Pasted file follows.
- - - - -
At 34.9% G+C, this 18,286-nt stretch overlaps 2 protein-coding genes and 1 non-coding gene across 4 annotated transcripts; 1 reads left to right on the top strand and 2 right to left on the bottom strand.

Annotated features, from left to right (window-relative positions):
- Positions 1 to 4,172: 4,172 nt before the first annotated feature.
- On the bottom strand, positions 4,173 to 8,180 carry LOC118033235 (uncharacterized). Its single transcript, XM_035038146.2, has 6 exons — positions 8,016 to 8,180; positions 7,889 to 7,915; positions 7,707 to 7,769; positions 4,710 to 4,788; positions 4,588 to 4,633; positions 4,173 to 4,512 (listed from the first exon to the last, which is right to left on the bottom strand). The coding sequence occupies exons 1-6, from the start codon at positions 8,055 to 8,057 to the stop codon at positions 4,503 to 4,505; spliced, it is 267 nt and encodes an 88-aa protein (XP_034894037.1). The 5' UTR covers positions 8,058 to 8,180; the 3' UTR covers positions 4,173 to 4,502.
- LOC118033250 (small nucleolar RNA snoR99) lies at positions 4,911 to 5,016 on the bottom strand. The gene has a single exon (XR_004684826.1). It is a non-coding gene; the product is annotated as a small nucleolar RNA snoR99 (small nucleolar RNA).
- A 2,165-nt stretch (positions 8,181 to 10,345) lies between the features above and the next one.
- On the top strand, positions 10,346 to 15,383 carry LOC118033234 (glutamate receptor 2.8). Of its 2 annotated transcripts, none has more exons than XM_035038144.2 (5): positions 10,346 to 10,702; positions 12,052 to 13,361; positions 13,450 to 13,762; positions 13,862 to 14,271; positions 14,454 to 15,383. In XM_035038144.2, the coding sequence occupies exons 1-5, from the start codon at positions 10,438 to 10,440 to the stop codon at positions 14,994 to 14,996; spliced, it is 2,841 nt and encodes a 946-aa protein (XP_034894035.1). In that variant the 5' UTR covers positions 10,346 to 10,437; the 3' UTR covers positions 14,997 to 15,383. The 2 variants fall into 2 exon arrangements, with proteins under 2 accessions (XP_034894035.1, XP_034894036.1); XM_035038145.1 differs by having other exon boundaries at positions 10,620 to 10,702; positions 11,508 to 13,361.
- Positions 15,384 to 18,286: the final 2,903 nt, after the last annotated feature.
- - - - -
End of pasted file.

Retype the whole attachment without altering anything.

At 34.9% G+C, this 18,286-nt stretch overlaps 2 protein-coding genes and 1 non-coding gene across 4 annotated transcripts; 1 reads left to right on the top strand and 2 right to left on the bottom strand.

Annotated features, from left to right (window-relative positions):
- Positions 1 to 4,172: 4,172 nt before the first annotated feature.
- On the bottom strand, positions 4,173 to 8,180 carry LOC118033235 (uncharacterized). Its single transcript, XM_035038146.2, has 6 exons — positions 8,016 to 8,180; positions 7,889 to 7,915; positions 7,707 to 7,769; positions 4,710 to 4,788; positions 4,588 to 4,633; positions 4,173 to 4,512 (listed from the first exon to the last, which is right to left on the bottom strand). The coding sequence occupies exons 1-6, from the start codon at positions 8,055 to 8,057 to the stop codon at positions 4,503 to 4,505; spliced, it is 267 nt and encodes an 88-aa protein (XP_034894037.1). The 5' UTR covers positions 8,058 to 8,180; the 3' UTR covers positions 4,173 to 4,502.
- LOC118033250 (small nucleolar RNA snoR99) lies at positions 4,911 to 5,016 on the bottom strand. The gene has a single exon (XR_004684826.1). It is a non-coding gene; the product is annotated as a small nucleolar RNA snoR99 (small nucleolar RNA).
- A 2,165-nt stretch (positions 8,181 to 10,345) lies between the features above and the next one.
- On the top strand, positions 10,346 to 15,383 carry LOC118033234 (glutamate receptor 2.8). Of its 2 annotated transcripts, none has more exons than XM_035038144.2 (5): positions 10,346 to 10,702; positions 12,052 to 13,361; positions 13,450 to 13,762; positions 13,862 to 14,271; positions 14,454 to 15,383. In XM_035038144.2, the coding sequence occupies exons 1-5, from the start codon at positions 10,438 to 10,440 to the stop codon at positions 14,994 to 14,996; spliced, it is 2,841 nt and encodes a 946-aa protein (XP_034894035.1). In that variant the 5' UTR covers positions 10,346 to 10,437; the 3' UTR covers positions 14,997 to 15,383. The 2 variants fall into 2 exon arrangements, with proteins under 2 accessions (XP_034894035.1, XP_034894036.1); XM_035038145.1 differs by having other exon boundaries at positions 10,620 to 10,702; positions 11,508 to 13,361.
- Positions 15,384 to 18,286: the final 2,903 nt, after the last annotated feature.